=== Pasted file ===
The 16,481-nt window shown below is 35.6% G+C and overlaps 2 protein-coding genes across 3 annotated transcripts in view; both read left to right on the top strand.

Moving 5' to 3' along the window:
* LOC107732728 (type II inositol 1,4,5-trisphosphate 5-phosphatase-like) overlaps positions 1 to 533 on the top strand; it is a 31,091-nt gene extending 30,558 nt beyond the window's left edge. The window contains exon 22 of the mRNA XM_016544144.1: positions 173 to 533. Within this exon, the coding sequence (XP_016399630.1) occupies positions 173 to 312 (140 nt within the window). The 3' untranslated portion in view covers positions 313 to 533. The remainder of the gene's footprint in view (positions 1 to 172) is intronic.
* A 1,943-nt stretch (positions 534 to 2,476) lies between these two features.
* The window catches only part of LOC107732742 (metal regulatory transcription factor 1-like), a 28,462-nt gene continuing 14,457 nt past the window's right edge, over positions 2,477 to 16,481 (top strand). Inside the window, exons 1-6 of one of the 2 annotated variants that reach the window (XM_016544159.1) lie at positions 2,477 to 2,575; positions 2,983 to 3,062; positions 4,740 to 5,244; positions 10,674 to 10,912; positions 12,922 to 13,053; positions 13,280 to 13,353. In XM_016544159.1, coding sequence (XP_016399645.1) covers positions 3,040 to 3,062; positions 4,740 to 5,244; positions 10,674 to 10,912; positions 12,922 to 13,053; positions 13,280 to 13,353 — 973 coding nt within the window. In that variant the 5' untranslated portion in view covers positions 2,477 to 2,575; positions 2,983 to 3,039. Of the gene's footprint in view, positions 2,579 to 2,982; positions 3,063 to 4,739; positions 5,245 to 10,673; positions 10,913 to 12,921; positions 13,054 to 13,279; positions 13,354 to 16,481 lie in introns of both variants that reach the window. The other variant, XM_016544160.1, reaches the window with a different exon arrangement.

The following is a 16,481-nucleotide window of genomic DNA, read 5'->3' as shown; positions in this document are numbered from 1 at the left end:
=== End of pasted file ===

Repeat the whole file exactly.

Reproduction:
The 16,481-nt window shown below is 35.6% G+C and overlaps 2 protein-coding genes across 3 annotated transcripts in view; both read left to right on the top strand.

Moving 5' to 3' along the window:
* LOC107732728 (type II inositol 1,4,5-trisphosphate 5-phosphatase-like) overlaps positions 1 to 533 on the top strand; it is a 31,091-nt gene extending 30,558 nt beyond the window's left edge. The window contains exon 22 of the mRNA XM_016544144.1: positions 173 to 533. Within this exon, the coding sequence (XP_016399630.1) occupies positions 173 to 312 (140 nt within the window). The 3' untranslated portion in view covers positions 313 to 533. The remainder of the gene's footprint in view (positions 1 to 172) is intronic.
* A 1,943-nt stretch (positions 534 to 2,476) lies between these two features.
* The window catches only part of LOC107732742 (metal regulatory transcription factor 1-like), a 28,462-nt gene continuing 14,457 nt past the window's right edge, over positions 2,477 to 16,481 (top strand). Inside the window, exons 1-6 of one of the 2 annotated variants that reach the window (XM_016544159.1) lie at positions 2,477 to 2,575; positions 2,983 to 3,062; positions 4,740 to 5,244; positions 10,674 to 10,912; positions 12,922 to 13,053; positions 13,280 to 13,353. In XM_016544159.1, coding sequence (XP_016399645.1) covers positions 3,040 to 3,062; positions 4,740 to 5,244; positions 10,674 to 10,912; positions 12,922 to 13,053; positions 13,280 to 13,353 — 973 coding nt within the window. In that variant the 5' untranslated portion in view covers positions 2,477 to 2,575; positions 2,983 to 3,039. Of the gene's footprint in view, positions 2,579 to 2,982; positions 3,063 to 4,739; positions 5,245 to 10,673; positions 10,913 to 12,921; positions 13,054 to 13,279; positions 13,354 to 16,481 lie in introns of both variants that reach the window. The other variant, XM_016544160.1, reaches the window with a different exon arrangement.

The following is a 16,481-nucleotide window of genomic DNA, read 5'->3' as shown; positions in this document are numbered from 1 at the left end: